The “Four” Invisible Monopolies: Amazon, Google, Facebook, Apple

This is a paper I wrote for my micro theory class at Villanova University addressing the issues of big tech giants and antitrust policy.


Economists have long advocated for the beneficial aspects of markets, citing healthy competition among firms and Adam Smith’s “invisible hand” to help guide the economy in the proper direction. Still, companies with significant monopoly power are often seen as too dominant, restricting competition and causing market inefficiency, and Greg Ip notes that “throughout history, entrepreneurs have often needed the government’s help to dislodge a monopolist—and may one day need it again” (Ip, WSJ 2018). Amazon, Google, Facebook, and Apple, Scott Galloway’s “The Four” are all among the top market capitalization, each with the potential to wreak havoc on the labor market. Ip properly builds a framework of exactly how dominant these tech giants are:

In the U.S., Alphabet Inc.’s Google drives 89% of internet search; 95% of young adults on the internet use a Facebook Inc. product; and Inc. now accounts for 75% of electronic book sales. Those firms that aren’t monopolists are duopolists: Google and Facebook absorbed 63% of online ad spending last year; Google and Apple Inc. provide 99% of mobile phone operating systems; while Apple and Microsoft Corp. supply 95% of desktop operating systems. (Ip, WSJ 2018)

A 2017 Goldman Sachs report noted that self-driving artificially intelligent technology—currently being developed by Google, Amazon, and Apple—could remove as many as 300,000 jobs a year in two decades or more. The pertinent question remains: how big is too big such that consumers are being harmed by the growing dominance of digital platforms? In this paper, we shall explore the primary purpose of antitrust legislation, the shortcomings of price monitoring as a measure of harm to consumers, the growing dominance of digital platforms and the role of network effects, the overall concerns of these tech giants, and why (or why not) the average consumer should be worried about the revival of the Luddite Fallacy (see note 1 at bottom of article).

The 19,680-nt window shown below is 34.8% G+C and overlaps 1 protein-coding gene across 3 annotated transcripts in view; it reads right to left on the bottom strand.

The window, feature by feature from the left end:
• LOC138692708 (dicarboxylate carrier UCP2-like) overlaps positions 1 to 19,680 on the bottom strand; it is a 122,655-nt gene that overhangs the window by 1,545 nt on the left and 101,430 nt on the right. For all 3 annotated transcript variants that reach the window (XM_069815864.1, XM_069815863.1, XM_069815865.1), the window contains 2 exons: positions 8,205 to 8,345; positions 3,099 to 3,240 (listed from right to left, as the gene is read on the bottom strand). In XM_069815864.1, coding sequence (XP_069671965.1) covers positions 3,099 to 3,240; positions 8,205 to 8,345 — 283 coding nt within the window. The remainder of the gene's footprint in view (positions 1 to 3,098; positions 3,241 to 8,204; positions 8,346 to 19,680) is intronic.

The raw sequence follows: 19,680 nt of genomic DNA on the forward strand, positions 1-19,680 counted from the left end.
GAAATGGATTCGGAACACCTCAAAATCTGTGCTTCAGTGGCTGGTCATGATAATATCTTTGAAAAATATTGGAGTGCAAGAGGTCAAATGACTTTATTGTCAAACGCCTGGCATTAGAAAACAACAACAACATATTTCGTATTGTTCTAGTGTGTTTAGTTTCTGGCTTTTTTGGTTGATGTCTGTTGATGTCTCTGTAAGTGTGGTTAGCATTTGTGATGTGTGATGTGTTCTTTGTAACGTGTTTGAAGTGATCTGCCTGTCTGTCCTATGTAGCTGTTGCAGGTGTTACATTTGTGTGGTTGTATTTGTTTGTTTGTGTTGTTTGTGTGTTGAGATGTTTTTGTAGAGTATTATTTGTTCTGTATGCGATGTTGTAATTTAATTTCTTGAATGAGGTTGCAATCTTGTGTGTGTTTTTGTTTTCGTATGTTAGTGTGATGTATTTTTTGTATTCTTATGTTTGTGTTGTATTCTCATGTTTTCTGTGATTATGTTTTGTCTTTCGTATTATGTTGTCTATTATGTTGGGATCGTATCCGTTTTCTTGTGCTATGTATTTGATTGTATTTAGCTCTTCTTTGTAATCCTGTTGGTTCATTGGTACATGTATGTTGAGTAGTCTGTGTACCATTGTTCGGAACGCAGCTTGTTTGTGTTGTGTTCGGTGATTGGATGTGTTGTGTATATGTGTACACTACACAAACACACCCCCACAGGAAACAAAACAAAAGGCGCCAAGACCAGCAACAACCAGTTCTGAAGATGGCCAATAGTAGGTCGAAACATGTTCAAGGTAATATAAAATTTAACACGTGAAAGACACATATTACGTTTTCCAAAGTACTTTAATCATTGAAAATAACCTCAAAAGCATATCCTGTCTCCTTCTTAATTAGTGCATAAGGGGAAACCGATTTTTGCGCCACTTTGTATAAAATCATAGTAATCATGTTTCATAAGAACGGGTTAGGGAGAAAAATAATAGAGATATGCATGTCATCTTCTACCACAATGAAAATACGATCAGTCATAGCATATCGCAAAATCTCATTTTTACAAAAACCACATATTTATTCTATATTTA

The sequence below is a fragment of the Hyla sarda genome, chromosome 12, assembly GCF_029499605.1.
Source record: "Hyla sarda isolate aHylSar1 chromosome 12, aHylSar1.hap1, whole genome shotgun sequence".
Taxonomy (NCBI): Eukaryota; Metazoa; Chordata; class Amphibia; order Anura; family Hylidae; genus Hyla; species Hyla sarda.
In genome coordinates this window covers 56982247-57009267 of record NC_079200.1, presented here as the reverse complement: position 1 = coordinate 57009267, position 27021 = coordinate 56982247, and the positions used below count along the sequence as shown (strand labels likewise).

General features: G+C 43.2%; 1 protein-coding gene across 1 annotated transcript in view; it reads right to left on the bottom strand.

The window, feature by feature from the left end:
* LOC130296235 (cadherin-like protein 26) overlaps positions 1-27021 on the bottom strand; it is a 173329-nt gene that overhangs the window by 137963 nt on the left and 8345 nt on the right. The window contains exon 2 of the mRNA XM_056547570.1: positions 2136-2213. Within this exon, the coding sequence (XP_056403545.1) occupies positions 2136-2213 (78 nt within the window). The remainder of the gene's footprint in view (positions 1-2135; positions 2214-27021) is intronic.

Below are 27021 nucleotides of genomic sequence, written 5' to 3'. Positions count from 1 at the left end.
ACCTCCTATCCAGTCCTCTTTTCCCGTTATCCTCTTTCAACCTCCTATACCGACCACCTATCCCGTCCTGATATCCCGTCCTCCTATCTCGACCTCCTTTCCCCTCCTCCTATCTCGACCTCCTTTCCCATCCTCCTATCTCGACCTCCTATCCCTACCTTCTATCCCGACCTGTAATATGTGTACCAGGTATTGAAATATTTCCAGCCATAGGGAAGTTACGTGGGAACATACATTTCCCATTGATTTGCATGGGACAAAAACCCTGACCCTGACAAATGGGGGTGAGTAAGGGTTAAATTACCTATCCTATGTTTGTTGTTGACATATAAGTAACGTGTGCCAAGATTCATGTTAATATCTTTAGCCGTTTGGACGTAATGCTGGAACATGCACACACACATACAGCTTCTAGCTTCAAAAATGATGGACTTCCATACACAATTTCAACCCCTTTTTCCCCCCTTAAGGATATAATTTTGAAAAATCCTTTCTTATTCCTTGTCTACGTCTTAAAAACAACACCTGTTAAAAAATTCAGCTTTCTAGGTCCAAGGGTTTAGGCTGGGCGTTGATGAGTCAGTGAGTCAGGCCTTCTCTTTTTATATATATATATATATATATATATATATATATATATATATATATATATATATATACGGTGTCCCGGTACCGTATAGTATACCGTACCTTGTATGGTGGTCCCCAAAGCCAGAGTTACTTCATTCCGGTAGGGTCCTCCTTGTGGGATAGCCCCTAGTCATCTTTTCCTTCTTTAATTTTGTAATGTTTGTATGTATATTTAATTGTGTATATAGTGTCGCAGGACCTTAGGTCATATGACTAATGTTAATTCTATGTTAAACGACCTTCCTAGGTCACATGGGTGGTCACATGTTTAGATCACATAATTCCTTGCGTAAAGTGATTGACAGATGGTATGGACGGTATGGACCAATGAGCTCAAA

The primary purpose of the United States Antitrust laws—a collection of laws at both the federal and state level—is to promote fair competition for the benefit of consumers through regulation and oversight of corporations. Through the Sherman Act of 1890, the Clayton Act of 1914 and the Federal Trade Commission Act of 1914, the government has primarily protected the consumers through 1) prohibiting collusion amongst firms and the formation of illegal cartels, 2) preventing mergers and acquisitions of corporations that would lessen competition, and 3) prohibiting the creation of a pure monopoly and subsequently the abuse of monopoly power.

Yet, despite the general agreement of the purpose of antitrust policy, the enforcement of antitrust laws are at what Jay Levine and Devan Flahive refer to as a “tug-of-war.” One debate, Levine and Flahive note, revolves around the (necessary?) shift from the “structure-conduct-performance model and conglomerate merger theory” to the Chicago School views of dependence on “price theory lens and…faith in the efficiency of markets.” Subsequently, we shall explore the shortcomings of price theory in The Antitrust Paradox.